SLR - April 2015 - Brandon Barrett

A Cadaver Study Revisiting the Original Methodology of Lauge-Hansen and a Commentary on Modern Usage

Reference: Kwon JY, Gitajn IL, Walton P, Miller T, Appleton P, Rodriguez EK.  A Cadaver Study Revisiting the Original Methodology of Lauge-Hansen and a Commentary on Modern Usage. JBJS. 2015 Apr; 97(7): 604-9.

Scientific Literature Review

Reviewed By: Brandon Barrett, DPM
Residency Program: Mount Auburn Medical Center

Podiatric Relevance: When it comes to ankle trauma the Lauge-Hansen (LH) classification is quickly referenced among orthopaedic and podiatric surgeons. It comes from a landmark study done in the1950s. The study used cadaveric limbs to demonstrate the characteristics and pathomechanics in ankle fractures, depending on the foot position and the vector of force. It claimed consistency and reproducibility of its results. This presented a classification for ankle fractures that has endured over the past 60 years even though several articles looking at the biomechanical, radiographic and video analyses have failed to validate its original findings. The purpose of this study was to recreate LH’s original work on cadaveric specimens, specifically looking at the SER mechanism of injury. It was hypothesized that the SER mechanism would not reliably and consistently produce the predicted sequence of osseous and soft tissue injury stated in the LH classification.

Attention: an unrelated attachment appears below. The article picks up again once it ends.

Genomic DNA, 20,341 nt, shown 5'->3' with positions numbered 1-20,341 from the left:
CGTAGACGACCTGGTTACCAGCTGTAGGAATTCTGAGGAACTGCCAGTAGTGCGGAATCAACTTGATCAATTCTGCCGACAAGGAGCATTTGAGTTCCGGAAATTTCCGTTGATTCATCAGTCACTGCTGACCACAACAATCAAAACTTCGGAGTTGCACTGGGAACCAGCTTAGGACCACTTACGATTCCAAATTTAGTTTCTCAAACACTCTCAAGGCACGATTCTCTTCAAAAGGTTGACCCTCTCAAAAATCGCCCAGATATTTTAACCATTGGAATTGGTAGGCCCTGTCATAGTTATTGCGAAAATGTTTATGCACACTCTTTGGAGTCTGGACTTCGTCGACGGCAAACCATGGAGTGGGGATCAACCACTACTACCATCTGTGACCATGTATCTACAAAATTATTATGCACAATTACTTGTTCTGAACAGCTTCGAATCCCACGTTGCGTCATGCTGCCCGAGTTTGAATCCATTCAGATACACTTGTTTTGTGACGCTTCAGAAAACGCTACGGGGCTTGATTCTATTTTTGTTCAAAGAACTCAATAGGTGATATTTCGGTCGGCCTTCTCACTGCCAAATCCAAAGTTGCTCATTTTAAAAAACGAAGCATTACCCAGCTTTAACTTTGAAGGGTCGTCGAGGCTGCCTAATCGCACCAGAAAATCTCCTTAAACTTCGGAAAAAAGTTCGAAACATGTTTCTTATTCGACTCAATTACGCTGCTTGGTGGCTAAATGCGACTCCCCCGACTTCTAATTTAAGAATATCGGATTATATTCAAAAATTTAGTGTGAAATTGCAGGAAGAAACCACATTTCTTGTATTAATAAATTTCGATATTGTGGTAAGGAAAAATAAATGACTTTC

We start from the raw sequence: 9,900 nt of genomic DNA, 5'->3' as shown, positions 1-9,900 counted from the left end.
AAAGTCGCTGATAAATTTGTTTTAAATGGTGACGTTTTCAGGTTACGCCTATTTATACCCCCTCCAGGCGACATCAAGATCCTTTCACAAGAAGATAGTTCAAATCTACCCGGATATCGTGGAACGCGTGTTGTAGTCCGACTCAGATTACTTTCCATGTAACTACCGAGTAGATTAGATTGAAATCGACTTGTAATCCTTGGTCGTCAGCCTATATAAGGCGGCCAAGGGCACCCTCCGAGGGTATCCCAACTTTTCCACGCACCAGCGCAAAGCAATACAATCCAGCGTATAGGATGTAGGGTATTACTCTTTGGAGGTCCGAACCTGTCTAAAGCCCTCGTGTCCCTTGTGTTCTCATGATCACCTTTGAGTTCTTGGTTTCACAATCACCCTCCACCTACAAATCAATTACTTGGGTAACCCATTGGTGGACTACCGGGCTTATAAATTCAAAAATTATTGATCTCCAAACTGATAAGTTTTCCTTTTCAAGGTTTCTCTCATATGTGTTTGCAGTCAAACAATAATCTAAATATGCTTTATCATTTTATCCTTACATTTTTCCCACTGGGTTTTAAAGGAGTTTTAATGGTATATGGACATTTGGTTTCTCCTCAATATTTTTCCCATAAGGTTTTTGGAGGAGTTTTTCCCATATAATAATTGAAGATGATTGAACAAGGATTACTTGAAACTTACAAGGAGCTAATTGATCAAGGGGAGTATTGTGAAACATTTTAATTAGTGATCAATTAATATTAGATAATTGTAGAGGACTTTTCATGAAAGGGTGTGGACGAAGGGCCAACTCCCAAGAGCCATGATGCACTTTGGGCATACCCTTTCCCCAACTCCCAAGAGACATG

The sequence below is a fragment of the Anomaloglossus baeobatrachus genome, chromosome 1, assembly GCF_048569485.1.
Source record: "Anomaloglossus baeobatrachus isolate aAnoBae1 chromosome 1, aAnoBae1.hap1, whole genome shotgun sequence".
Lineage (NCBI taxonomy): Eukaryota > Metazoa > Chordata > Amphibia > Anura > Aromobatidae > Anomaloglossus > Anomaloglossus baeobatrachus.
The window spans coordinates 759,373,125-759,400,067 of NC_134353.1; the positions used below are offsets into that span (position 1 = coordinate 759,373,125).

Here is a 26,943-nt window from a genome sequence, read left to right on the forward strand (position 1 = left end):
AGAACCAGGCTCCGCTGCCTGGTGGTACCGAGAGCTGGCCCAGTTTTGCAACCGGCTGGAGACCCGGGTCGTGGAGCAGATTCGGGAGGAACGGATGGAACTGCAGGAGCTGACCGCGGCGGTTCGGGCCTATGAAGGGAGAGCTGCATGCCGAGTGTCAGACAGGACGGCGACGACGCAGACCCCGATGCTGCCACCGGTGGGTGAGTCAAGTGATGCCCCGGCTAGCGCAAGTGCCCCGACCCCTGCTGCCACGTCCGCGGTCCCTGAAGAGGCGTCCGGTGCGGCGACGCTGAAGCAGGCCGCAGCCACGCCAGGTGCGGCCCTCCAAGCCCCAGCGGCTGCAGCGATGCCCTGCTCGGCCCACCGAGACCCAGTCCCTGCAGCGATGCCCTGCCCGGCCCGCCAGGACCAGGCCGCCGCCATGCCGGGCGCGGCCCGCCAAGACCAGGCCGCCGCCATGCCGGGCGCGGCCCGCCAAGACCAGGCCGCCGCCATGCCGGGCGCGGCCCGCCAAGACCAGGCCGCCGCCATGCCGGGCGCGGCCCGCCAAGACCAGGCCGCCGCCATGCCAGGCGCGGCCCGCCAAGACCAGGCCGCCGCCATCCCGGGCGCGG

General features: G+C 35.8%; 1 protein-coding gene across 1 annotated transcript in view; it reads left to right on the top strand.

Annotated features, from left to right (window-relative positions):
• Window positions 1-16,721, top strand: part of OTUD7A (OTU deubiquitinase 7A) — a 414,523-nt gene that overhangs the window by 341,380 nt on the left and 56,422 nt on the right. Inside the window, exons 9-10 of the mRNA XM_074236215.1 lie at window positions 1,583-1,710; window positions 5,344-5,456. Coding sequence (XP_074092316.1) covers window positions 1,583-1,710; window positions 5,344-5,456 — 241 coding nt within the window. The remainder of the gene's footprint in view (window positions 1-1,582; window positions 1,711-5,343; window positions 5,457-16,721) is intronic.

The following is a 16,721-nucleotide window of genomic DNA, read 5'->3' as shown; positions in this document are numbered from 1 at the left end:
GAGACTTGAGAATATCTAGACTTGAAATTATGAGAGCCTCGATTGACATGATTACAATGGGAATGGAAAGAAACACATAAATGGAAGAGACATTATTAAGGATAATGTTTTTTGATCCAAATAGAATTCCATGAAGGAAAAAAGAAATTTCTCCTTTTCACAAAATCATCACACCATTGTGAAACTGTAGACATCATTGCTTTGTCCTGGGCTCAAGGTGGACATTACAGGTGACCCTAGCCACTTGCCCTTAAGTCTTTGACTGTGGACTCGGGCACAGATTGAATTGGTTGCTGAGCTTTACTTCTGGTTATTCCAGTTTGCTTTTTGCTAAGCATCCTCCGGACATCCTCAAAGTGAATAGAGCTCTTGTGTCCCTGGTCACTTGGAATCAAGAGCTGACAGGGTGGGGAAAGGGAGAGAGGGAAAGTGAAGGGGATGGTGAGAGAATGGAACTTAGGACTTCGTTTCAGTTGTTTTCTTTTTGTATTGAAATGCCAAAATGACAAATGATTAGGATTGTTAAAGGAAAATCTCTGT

Methods: This is a cadaveric study of 10 fresh-frozen cadaveric specimens, amputated above the knee, with no history of ankle pathology.  Mean age of donors was 65 years old. Bone density tests were performed on all specimens. Like in the LH study, the soft tissue was removed to the level of fascia on the dorsum of the foot, the ankle and the distal 10 cm of the leg. All feet were fixated to plywood with screws and the femur was fixed in a vise such that the knee was bent at a 45° angle. The foot was placed in maximum supination with the ankle in neutral position. A manual external force was then quickly applied until a crack or tear was felt or heard. Fluoroscopic imagine was then used to deem whether the ankle was grossly unstable.If it was not then the experiment continued until evidence of gross instability could be demonstrated.

Results: None of the limbs were osteoporotic. No specimens demonstrated an anterior fibular or tibia avulsion fracture, while only two demonstrated injury to the AITFL as described by LH stage I. Four specimens showed a short oblique fracture that is described in LH stage II with two of these being the two that fulfilled LH stage I. One specimen had disruption of the PITFL and none had a posterior malleolar fracture, therefore only one of the ten specimens following all three stages of the LH classification.  Five of the ten specimens exhibited an injury characteristic of LH stage IV, but no specimen exhibited the complete pattern for a LH stage IV injury.

Conclusions:
 While LH helped create an understanding on how ankle fracture patterns are produced, his classification may oversimplify the actual pathomechanics that cause these injuries. As demonstrated in this study, a pure supination-eversion force applied to the foot does not result in an injury pattern described by LH that follows through all four stages. Other studies have shown that in vivo fracture patterns only follow LH’s staging system only half of the time. While the LH classification is a useful staging system to be familiar with in both academics settings and in practice, it has questionable validity and should not be used as an isolated predictor of ankle osseous and soft tissue injury.

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